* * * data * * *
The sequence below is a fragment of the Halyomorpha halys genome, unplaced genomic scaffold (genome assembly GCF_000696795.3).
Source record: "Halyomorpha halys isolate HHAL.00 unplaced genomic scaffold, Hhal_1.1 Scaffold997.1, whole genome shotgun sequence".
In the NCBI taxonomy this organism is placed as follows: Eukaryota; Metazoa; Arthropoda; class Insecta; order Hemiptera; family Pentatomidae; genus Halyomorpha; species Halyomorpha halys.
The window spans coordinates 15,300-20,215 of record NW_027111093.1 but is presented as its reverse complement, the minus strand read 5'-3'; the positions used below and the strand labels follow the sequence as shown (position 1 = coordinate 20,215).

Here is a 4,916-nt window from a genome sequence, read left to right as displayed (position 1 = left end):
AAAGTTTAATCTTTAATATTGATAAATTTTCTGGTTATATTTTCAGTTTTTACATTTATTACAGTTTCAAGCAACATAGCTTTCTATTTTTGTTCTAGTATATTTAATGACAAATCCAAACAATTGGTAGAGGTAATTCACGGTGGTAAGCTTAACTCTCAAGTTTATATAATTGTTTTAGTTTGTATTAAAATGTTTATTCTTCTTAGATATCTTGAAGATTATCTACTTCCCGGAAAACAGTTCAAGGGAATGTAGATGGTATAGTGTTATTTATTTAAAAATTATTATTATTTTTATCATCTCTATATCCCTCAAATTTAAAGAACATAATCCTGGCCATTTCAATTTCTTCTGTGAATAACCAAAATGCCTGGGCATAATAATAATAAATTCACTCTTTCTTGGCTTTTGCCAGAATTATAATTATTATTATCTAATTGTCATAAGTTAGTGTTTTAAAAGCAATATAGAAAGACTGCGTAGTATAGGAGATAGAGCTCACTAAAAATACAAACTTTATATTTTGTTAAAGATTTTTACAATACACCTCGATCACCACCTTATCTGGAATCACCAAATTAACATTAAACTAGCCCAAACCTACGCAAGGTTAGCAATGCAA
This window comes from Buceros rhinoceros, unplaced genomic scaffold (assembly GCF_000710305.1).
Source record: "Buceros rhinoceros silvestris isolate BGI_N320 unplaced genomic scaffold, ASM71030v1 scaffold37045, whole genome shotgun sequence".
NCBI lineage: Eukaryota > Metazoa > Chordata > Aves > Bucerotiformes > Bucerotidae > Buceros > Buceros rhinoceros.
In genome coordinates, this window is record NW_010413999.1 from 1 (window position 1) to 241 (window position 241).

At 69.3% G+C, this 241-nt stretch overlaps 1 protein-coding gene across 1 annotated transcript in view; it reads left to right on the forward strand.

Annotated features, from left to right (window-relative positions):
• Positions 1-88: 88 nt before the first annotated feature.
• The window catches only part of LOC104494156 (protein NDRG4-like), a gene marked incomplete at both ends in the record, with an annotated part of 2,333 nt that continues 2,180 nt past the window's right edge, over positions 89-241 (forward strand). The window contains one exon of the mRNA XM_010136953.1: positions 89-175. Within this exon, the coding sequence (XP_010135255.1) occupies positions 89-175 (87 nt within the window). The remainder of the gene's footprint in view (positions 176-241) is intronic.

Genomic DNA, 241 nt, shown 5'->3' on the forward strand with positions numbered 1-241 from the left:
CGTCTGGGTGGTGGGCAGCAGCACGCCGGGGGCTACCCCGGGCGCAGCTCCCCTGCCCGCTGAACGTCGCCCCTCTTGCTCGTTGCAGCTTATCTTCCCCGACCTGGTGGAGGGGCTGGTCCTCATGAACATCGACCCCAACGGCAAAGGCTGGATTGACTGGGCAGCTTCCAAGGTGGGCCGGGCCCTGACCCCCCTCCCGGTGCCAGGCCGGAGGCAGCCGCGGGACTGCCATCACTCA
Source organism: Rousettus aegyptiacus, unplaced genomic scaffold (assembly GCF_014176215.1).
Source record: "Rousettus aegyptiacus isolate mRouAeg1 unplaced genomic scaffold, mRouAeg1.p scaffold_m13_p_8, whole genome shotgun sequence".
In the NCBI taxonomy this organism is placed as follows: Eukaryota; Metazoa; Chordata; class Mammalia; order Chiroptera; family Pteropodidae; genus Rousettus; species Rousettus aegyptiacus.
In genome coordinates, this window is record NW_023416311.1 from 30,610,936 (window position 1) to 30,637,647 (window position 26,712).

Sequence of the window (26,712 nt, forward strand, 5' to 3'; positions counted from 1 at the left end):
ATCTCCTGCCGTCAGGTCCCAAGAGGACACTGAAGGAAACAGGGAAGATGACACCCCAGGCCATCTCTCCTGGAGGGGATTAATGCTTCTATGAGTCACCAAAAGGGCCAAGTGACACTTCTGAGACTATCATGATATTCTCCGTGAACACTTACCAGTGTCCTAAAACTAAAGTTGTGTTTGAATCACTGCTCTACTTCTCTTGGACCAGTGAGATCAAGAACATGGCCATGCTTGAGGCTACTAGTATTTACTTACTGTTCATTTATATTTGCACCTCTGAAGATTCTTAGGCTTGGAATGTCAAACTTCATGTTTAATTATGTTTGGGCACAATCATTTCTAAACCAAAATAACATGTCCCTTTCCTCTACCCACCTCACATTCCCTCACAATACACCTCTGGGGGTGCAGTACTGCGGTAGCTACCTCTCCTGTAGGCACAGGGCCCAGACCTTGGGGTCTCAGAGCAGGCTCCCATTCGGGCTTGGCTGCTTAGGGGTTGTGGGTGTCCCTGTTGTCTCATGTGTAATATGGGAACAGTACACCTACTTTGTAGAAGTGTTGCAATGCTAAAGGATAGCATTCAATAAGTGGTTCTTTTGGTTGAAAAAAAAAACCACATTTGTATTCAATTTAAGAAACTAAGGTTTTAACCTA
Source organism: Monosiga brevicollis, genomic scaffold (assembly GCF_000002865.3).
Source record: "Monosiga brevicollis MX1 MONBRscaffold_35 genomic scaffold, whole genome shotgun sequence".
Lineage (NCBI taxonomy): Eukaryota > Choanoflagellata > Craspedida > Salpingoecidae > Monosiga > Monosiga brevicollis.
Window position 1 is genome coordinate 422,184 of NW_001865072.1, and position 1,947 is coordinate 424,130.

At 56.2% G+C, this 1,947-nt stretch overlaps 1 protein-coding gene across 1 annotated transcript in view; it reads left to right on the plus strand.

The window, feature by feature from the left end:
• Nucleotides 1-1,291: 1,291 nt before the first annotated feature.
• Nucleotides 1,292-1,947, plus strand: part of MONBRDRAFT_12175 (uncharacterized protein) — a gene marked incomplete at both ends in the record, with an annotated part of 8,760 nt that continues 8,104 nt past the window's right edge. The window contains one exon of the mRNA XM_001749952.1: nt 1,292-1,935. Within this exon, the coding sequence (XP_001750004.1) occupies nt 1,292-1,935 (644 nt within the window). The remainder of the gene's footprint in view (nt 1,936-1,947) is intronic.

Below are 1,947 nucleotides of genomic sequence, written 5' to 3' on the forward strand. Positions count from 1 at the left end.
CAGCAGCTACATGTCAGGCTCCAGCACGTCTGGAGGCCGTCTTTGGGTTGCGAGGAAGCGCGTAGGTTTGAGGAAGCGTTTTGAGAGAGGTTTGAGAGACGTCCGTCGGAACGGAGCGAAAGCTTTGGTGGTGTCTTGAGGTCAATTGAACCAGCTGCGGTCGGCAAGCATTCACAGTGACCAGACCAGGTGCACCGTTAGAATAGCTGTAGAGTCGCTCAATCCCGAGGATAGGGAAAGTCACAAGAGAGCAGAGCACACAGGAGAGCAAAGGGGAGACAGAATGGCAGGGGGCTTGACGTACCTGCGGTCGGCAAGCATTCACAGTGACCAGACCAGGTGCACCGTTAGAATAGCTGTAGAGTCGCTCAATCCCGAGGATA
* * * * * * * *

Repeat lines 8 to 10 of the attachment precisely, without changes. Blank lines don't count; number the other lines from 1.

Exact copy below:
Source record: "Buceros rhinoceros silvestris isolate BGI_N320 unplaced genomic scaffold, ASM71030v1 scaffold37045, whole genome shotgun sequence".
NCBI lineage: Eukaryota > Metazoa > Chordata > Aves > Bucerotiformes > Bucerotidae > Buceros > Buceros rhinoceros.
In genome coordinates, this window is record NW_010413999.1 from 1 (window position 1) to 241 (window position 241).